Better MBTA Service Can Come to Reading

BOSTON — Reading commuters could get train service to North Station every 15 minutes if the MBTA followed the recommendations made in the “A Better Haverhill Line” report released today by TransitMatters. In addition to electrification and new high-level platforms, the line would need to be either double-tracked for $10 million or the station moved to the existing double-tracked segment between Ash Street and New Crossing Road for $20 million. 

Despite having two platforms, the current Reading station
only has a single track. Moving the station slightly south
removes the need to build a second track, and helps avoid
several nearby grade crossings.

Under the plan, the Haverhill Line would be split into two in order to maximize utility. Trains to Lawrence and Haverhill would share the Lowell Line and use the Wildcat branch while Reading would be the terminus of a separate line. 

A mini-high platform, seen here at Reading, provides an
easier boarding experience than a low-level platform on
its own, but still reduces the rate at which people can board.

”Our vision for the Haverhill Line maximizes its ability to provide more service and attract higher ridership, which is essential for recovering from the pandemic,” said TransitMatters executive director Jarred Johnson. “It also keeps the MBTA’s options open for the future while adding high-level platforms ensures that riders of all abilities will be able to get on and off.”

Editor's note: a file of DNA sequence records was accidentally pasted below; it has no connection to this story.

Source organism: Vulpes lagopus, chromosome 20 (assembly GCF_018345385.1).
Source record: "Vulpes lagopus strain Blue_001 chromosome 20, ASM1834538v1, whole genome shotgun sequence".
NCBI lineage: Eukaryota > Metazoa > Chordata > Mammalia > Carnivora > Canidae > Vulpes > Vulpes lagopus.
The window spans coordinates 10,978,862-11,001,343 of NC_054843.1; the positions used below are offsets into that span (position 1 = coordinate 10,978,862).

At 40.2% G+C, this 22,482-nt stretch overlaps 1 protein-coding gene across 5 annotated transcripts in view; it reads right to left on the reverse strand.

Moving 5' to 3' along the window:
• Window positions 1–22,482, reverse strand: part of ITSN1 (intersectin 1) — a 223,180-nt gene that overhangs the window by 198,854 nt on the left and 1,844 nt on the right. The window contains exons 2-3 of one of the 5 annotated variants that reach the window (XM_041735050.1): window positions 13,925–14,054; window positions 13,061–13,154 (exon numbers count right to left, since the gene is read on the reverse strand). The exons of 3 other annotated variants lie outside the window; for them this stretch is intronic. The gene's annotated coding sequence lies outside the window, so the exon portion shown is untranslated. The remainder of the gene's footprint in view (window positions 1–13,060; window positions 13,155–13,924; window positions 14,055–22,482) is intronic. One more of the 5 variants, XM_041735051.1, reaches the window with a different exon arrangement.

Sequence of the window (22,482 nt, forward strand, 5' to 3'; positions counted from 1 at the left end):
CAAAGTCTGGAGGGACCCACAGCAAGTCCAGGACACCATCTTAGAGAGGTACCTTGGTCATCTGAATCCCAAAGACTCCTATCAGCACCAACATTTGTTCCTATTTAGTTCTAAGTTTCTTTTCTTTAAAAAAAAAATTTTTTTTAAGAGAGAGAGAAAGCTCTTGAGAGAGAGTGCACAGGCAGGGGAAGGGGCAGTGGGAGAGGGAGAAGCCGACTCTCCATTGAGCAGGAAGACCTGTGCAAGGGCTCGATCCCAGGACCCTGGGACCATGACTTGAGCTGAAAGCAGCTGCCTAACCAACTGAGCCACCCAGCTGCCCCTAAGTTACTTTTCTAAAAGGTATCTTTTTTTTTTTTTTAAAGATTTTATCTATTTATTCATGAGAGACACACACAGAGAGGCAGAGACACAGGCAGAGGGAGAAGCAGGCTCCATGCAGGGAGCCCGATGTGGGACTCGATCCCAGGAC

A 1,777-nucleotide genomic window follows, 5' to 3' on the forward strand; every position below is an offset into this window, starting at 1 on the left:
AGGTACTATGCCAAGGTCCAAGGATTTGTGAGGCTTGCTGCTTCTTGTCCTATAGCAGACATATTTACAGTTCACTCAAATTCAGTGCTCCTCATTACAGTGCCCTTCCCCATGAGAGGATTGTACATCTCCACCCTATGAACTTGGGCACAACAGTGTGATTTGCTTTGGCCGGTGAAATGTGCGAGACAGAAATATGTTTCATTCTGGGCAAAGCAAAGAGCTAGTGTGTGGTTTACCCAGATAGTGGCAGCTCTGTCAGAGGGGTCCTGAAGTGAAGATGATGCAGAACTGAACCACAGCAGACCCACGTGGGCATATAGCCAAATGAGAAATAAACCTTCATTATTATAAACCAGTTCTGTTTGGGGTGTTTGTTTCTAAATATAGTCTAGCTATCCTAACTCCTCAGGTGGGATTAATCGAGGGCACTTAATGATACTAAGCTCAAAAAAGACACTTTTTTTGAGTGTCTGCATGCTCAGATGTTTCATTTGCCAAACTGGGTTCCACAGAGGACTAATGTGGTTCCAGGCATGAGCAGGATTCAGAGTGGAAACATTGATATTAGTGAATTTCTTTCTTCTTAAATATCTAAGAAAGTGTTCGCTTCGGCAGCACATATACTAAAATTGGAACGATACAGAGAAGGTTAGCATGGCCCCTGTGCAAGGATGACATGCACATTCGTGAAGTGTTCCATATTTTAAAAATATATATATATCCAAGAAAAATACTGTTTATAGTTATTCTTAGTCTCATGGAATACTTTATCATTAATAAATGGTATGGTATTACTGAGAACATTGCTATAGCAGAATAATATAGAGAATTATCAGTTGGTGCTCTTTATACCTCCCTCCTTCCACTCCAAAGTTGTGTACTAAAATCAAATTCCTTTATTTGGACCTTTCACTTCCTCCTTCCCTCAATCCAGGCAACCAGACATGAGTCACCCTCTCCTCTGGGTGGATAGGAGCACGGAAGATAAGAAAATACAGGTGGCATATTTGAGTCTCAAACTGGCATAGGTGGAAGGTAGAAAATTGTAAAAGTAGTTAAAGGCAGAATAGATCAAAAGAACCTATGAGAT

The stations along the Reading Line: Malden, Wyoming Hill, Melrose Cedar Park, Greenwood, Melrose Highlands, and Wakefield, each have nearly or over a thousand jobs within a half-mile but even the station with the highest ridership, Reading, gets fewer than 850 daily boardings. This suggests the line is not working for most riders. The lack of frequent service and slow speeds may account for this, which can be dramatically improved with electrification and electrical multiple-unit trains, which can accelerate faster and are more reliable. These improvements will permit trains running between North Station and Reading in 20 minutes every 15.  

In addition to investments in electrification and electric multiple unit trains, all stations will need high-level platforms for accessibility and reducing time spent stopped at stations, while the amount of double-tracking will depend on what route the MBTA chooses. The Reading route will require either double-tracking at the Reading station and building two high-level platforms, or moving the station to a nearby double-tracked segment. Sullivan Square Station should also accommodate commuter rail service, providing access to Charlestown and Somerville.

TransitMatters is dedicated to improving transit in and around Boston by offering new perspectives, uniting transit advocates, and informing the public. We utilize a high level of critical analysis to advocate for plans and policies that promote convenient, effective, and equitable transportation for everyone.  

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